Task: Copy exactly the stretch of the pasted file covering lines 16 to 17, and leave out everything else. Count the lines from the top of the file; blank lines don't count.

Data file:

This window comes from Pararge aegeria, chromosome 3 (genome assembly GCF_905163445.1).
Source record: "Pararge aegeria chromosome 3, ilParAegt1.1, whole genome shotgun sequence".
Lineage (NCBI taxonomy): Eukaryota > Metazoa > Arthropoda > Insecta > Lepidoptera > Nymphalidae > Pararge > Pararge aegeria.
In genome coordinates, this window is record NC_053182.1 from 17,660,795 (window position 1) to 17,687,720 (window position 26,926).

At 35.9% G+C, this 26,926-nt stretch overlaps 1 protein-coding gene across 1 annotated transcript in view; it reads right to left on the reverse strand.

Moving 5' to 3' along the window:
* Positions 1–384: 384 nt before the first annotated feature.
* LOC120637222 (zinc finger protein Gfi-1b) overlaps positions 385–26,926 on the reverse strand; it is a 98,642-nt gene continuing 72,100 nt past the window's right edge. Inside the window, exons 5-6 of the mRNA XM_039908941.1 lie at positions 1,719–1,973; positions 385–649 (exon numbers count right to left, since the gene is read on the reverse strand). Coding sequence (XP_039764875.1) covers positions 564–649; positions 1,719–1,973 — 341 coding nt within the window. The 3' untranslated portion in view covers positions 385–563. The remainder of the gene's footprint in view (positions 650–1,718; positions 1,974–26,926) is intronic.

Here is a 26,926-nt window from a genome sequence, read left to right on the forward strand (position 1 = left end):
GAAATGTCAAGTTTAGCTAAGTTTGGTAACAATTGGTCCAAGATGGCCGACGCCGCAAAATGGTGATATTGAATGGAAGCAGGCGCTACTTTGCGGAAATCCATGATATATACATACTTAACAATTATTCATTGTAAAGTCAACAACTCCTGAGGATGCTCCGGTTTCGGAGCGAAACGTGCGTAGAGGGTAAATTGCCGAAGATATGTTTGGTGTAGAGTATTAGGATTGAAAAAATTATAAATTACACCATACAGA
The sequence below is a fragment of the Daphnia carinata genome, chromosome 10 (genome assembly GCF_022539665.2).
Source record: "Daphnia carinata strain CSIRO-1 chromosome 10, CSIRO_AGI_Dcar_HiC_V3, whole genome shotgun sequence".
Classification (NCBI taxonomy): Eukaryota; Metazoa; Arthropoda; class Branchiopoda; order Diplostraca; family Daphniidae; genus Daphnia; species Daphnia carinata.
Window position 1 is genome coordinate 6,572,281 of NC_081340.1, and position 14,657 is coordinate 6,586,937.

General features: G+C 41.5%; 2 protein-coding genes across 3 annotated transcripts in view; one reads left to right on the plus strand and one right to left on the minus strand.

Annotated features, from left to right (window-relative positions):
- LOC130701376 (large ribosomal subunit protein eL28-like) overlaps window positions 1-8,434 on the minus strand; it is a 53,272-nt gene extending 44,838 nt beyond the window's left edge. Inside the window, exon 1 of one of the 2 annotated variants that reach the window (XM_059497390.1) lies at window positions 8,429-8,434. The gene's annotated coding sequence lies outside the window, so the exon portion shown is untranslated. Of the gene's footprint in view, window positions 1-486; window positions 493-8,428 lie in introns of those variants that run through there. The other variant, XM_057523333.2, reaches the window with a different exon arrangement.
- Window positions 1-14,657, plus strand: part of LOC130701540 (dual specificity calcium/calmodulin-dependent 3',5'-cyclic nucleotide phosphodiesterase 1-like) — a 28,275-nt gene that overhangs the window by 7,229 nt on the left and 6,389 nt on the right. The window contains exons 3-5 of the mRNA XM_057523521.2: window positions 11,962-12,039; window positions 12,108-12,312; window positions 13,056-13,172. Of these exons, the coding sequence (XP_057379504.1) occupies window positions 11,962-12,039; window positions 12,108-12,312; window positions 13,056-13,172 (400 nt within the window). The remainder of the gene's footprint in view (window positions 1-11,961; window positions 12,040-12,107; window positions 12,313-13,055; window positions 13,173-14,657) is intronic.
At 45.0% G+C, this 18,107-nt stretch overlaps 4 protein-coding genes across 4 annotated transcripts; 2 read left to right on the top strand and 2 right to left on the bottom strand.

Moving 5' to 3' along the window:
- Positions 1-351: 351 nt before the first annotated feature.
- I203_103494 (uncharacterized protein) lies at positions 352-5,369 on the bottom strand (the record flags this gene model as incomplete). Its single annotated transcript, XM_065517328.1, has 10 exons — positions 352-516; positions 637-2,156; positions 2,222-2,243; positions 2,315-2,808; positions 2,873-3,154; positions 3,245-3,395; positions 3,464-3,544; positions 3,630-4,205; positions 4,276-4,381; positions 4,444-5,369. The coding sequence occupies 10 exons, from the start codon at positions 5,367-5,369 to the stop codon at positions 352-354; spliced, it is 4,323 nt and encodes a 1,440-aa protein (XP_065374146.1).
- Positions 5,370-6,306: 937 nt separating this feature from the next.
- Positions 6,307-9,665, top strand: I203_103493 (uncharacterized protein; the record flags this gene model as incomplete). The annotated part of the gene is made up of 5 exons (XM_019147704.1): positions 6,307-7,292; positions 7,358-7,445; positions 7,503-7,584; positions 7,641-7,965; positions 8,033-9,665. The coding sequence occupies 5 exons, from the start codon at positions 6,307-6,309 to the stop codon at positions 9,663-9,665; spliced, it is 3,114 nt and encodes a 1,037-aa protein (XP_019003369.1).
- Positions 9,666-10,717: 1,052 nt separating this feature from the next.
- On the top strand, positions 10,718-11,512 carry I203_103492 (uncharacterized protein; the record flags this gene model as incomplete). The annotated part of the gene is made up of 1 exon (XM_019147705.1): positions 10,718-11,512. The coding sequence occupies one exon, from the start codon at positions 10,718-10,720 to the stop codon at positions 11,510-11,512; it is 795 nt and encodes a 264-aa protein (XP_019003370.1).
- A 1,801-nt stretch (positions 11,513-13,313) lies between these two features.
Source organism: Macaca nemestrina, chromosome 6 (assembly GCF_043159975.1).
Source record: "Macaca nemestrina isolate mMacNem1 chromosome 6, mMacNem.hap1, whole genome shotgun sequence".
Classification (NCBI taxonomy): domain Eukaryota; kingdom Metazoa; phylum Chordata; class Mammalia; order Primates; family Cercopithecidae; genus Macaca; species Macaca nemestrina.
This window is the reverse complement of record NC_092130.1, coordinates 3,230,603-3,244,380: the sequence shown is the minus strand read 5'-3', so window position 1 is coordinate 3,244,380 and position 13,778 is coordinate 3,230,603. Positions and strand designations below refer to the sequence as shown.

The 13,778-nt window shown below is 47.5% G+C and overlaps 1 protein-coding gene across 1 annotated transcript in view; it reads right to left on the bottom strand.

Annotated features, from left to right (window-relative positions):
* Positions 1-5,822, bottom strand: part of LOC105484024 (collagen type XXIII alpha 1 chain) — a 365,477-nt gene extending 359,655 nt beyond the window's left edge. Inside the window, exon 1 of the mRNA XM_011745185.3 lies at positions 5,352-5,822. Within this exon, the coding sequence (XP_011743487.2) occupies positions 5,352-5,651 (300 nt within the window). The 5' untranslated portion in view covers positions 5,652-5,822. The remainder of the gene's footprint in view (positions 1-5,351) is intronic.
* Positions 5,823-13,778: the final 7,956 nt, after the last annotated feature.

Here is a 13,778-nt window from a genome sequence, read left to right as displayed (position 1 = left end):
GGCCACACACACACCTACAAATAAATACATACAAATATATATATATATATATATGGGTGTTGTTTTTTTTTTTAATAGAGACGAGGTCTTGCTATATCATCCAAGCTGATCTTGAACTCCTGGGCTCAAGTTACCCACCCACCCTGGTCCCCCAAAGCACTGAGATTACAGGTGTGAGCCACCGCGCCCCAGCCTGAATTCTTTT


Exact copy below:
Annotated features, from left to right (window-relative positions):
- LOC130701376 (large ribosomal subunit protein eL28-like) overlaps window positions 1-8,434 on the minus strand; it is a 53,272-nt gene extending 44,838 nt beyond the window's left edge. Inside the window, exon 1 of one of the 2 annotated variants that reach the window (XM_059497390.1) lies at window positions 8,429-8,434. The gene's annotated coding sequence lies outside the window, so the exon portion shown is untranslated. Of the gene's footprint in view, window positions 1-486; window positions 493-8,428 lie in introns of those variants that run through there. The other variant, XM_057523333.2, reaches the window with a different exon arrangement.